see the importance of children and to recognize their right, their right to know, their right to understand, their right to have the opportunity to remove ignorance. In Caddo Parish in 1977 there were 1300 illegitimate births, 624 of them were to girls under, under 19. A large number of them were to girls under 15 -- 32 percent of all of the illegitimate births that occurred in 1977 occurred to women or girls or babies under the age of 19. I positively support sex education not just so that people may understand their bodies, but so people's bodies may function to their happiness, to their betterment. Our state
divorce percentage reflects, I believe, something in that area. No person or group has a moral, nor should it have the legal, right to force its ethical views on others. They were coming for information that they should have received in their home. But they did not receive there. I could not give them that information because of the fear of what might happen to me as a non-tenured teacher or even as a tenured teacher on my job. I have seen cases of students who, I taught in an all-boys school, who have had to drop out of school in their sophomore and the junior and the senior year to go work because they had to marry a young lady who, because of their activities, became pregnant. So where do they, where do the children get most of their sex education? And I think you can verify this with many studies -- they get it from their peers. The second they're getting it from, of course other people that they come in contact with, and of course
in Louisiana they're not getting any of it in our schools. And I feel like this. If a parent is responsible for a child until that child is 18 years old, that child should have that parent should have the right to know what is going on in that child's life. Now I graduated from Louisiana public schools in 1974 and I will tell you I had VD training. We had these live births, showing us how to deliver babies in emergency circumstances so all the stuff we hear about we don't have it. That's bull. We do have it. And as far as not pertaining to the actual act, I'd like to know how can you get pregnant or have an abortion if you haven't done the actual act? How can you explain it? I just can't figure that one out for anything. But you see me right here and you can believe what I'm telling you. You're going to take my life because my children are not going to be taught sex education in the school, in a school system where ERA has not passed in the United States yet and already they say that you can't segregate them because of sex. What are they going to do if it's passed? I'm not going to let my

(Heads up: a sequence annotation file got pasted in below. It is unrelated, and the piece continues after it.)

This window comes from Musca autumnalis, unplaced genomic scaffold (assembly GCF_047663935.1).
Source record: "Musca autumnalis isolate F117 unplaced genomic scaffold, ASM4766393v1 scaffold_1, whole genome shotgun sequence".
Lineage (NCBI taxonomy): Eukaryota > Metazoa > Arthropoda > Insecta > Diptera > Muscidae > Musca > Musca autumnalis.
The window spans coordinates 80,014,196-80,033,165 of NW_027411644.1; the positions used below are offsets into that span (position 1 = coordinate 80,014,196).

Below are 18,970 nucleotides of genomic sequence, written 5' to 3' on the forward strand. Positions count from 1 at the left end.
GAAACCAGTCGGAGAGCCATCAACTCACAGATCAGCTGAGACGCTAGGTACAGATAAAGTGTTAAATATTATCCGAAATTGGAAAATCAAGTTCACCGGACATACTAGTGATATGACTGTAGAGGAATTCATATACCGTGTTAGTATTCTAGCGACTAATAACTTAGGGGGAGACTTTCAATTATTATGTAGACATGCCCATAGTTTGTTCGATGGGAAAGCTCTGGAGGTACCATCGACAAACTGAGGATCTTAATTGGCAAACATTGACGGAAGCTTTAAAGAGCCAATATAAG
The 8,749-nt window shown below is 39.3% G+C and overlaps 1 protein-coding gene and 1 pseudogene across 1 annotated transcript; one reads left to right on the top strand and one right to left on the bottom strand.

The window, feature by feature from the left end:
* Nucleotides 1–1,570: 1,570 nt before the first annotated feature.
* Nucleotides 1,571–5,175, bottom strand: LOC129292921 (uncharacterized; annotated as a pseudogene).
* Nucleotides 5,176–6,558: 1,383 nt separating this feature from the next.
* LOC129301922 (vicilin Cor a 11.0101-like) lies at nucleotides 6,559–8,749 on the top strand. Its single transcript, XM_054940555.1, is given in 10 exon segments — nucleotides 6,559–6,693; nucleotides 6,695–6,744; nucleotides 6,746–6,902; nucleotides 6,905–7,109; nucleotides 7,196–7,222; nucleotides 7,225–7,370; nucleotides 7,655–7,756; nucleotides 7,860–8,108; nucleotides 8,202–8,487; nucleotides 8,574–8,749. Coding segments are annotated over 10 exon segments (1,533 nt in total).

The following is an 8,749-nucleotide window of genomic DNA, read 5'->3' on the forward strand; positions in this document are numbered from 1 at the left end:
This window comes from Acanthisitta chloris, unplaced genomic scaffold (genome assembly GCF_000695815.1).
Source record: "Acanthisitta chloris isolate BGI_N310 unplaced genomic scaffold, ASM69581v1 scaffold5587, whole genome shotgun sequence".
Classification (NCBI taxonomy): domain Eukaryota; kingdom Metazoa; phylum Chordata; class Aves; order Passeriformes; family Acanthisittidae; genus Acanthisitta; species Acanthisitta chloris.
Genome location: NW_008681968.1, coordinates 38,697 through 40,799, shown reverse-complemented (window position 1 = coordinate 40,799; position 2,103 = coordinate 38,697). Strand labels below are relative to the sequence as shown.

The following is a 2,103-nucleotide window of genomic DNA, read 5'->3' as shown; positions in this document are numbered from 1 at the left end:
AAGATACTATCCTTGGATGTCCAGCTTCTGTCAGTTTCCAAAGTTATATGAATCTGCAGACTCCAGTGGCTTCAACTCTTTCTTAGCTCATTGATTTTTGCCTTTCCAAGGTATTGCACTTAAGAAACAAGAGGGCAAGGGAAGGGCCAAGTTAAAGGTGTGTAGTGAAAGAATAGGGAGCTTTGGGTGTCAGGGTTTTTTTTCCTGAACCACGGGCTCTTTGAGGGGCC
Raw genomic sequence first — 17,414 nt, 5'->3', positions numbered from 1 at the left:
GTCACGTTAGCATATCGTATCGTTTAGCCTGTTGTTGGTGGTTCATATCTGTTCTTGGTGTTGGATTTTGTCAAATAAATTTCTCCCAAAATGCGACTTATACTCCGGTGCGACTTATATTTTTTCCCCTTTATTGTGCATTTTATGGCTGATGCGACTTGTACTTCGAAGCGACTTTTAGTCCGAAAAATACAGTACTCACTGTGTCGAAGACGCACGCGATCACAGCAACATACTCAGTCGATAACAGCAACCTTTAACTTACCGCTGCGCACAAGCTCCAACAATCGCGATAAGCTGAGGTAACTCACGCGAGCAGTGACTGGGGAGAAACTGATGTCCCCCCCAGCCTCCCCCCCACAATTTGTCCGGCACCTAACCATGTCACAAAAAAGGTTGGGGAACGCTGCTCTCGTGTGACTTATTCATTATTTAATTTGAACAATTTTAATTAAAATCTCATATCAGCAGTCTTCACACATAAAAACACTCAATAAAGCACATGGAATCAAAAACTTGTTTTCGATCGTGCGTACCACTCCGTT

children be taught how to have sexual intercourse. OK? Now this morning when I got here there were a whole bunch of students out here that had a badge on there and they said, "I'm for sex education." Now I will tell you what. I'll be the first one to tell you that I would have been with those kids when I was in school. Because, man, I wanted to learn me something about sex education, sex education. That's fun. I want to know all there is to it. OK. And if I'm in a classroom where it is taught and they start showing slides and going through pictures and everything and tell all about the nitty gritty and so forth and everything, you can believe my pants are going to get a little tight because I'm going to get excited about that. Now what do you expect these boys to do in that class when they're taught all about sex education? They're going to want to have sex. For once in their life they're gonna want to do homework. The sex education program was an attempt to eradicate the Christian culture by actively promoting a psychologically destructive program, the elimination of all